Althea and Blueshift Combine Technologies for High Throughput, Gene Expression Screening
News Jan 31, 2007
Althea Technologies, Inc. and Blueshift Biotechnologies have announced that Althea has received a SBIR award from the National Human Genome Research Institute to explore the potential for practical high throughput and low cost gene expression analysis.
The grant proposes the development of gene expression profiling methods that make use of Althea's proprietary strength in multiplexed PCR methods and Blueshift's IsoCyte™ platform, a high throughput laser scanner adapted from semiconductor inspection technology.
The combined technologies may enable implementation of quantitative gene expression profiling in an automated high throughput platform, providing highly specific and quantitative results for as many as 768 samples per minute.
"This kind of throughput," stated Dr. Joseph Monforte, Althea's Chief Scientific Officer, "provides an opportunity to broadly introduce gene expression profiling into compound library screening. Because complex diseases such as cancer, cardiovascular and neurological diseases impact many genes, it will be critical to study the treatment responses of dozens of genes in detail to fully assess and differentiate drug candidates in an economical manner.”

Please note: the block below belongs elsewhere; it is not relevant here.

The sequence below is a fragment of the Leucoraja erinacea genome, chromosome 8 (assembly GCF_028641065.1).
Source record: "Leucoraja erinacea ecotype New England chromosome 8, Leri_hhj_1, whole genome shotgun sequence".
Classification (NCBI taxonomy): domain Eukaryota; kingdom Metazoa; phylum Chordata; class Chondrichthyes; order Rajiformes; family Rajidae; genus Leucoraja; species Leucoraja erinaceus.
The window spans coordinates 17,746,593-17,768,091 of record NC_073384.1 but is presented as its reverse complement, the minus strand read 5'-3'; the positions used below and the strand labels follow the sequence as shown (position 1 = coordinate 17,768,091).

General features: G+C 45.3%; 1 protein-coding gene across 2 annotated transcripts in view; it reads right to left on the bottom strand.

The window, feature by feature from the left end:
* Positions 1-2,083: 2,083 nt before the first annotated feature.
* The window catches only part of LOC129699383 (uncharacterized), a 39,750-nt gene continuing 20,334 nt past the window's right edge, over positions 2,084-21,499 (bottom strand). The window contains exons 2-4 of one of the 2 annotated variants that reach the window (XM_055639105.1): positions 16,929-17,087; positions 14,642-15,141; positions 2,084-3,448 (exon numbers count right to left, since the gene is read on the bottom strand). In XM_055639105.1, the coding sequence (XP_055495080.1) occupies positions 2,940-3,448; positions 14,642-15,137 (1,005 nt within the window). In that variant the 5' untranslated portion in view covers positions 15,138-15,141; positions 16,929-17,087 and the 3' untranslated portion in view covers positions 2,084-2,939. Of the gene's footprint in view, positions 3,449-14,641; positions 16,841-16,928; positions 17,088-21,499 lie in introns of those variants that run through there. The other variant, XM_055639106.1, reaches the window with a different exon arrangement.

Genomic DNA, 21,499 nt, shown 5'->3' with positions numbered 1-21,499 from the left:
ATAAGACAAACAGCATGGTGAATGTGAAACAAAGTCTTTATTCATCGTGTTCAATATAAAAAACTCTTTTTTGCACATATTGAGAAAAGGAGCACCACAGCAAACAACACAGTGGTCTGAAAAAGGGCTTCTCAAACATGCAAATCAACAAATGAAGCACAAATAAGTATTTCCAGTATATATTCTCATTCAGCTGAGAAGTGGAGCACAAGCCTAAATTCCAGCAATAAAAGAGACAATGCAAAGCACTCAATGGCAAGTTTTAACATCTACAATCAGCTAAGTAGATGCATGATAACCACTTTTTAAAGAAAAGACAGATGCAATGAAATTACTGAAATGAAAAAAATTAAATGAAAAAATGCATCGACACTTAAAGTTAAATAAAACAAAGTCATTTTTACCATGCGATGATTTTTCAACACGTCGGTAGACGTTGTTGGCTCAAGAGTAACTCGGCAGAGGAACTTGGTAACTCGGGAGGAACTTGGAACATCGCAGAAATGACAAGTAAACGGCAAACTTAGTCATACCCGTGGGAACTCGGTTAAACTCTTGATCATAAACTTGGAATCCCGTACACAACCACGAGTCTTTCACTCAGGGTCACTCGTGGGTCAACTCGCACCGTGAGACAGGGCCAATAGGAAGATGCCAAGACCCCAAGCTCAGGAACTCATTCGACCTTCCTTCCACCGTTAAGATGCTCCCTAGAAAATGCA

“The combination of multiplexed gene expression and sophisticated scanning instrumentation may provide a novel system that delivers quantitative data on dozens of genes in a truly high throughput manner," Monforte continued.
"We are excited to be working with Althea on this project", stated Dr. Evan Cromwell, President and CEO of Blueshift Biotechnologies.
"Our IsoCyte scanner is an ideal platform for the development of a variety of high content screening applications. Given the IsoCyte's resolution, color multiplexing, and high throughput capabilities, this represents a wonderful opportunity for extending the use of our platform into high throughput genetic analysis," he said.
Back in 2009, researchers identified a herd of Awassi sheep suffering from "day blindness". As that term implies, these sheep were blind during the day (in bright light) but could see at night, in low-light conditions. After identifying the genetic basis of this blindness, researchers have now successfully used gene therapy to restore their daytime vision.READ MORE